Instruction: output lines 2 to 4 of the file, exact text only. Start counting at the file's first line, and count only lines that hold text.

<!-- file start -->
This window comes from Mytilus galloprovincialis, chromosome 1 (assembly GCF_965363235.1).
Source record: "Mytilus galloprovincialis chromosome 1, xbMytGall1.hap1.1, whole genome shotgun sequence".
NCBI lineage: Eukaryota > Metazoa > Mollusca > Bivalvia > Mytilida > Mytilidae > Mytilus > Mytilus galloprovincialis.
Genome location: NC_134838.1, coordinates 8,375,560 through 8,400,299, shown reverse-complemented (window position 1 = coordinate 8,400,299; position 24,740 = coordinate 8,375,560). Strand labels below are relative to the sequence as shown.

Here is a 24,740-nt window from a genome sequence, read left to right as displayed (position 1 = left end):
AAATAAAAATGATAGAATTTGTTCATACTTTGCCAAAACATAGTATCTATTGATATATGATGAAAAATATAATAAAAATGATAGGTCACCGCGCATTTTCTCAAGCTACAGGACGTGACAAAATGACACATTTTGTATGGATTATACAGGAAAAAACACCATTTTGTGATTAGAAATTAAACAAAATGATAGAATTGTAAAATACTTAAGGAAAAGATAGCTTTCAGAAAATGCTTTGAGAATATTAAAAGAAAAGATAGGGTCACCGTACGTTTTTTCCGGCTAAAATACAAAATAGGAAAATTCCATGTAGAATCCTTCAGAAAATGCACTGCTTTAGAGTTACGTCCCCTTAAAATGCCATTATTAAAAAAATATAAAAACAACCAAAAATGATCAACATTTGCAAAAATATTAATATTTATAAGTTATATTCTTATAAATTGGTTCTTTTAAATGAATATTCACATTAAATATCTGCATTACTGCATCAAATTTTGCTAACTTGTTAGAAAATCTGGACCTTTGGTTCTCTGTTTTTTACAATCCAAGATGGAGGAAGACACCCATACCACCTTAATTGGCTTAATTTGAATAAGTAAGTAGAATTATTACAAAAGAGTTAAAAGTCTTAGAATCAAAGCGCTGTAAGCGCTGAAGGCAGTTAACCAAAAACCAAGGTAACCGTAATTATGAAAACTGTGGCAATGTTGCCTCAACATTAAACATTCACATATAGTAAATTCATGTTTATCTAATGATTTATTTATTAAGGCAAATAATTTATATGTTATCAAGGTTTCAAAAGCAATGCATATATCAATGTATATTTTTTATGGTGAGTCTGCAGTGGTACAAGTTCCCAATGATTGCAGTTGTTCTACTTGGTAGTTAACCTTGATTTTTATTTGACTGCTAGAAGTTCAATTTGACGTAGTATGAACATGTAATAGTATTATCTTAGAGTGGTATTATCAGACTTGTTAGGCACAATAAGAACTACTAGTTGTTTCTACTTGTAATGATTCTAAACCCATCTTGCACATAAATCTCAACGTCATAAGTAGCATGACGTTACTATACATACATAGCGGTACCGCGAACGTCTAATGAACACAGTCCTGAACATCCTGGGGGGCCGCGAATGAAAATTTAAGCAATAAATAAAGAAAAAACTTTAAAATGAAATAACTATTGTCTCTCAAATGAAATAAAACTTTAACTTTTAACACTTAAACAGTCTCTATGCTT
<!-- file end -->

Source record: "Mytilus galloprovincialis chromosome 1, xbMytGall1.hap1.1, whole genome shotgun sequence".
NCBI lineage: Eukaryota > Metazoa > Mollusca > Bivalvia > Mytilida > Mytilidae > Mytilus > Mytilus galloprovincialis.
Genome location: NC_134838.1, coordinates 8,375,560 through 8,400,299, shown reverse-complemented (window position 1 = coordinate 8,400,299; position 24,740 = coordinate 8,375,560). Strand labels below are relative to the sequence as shown.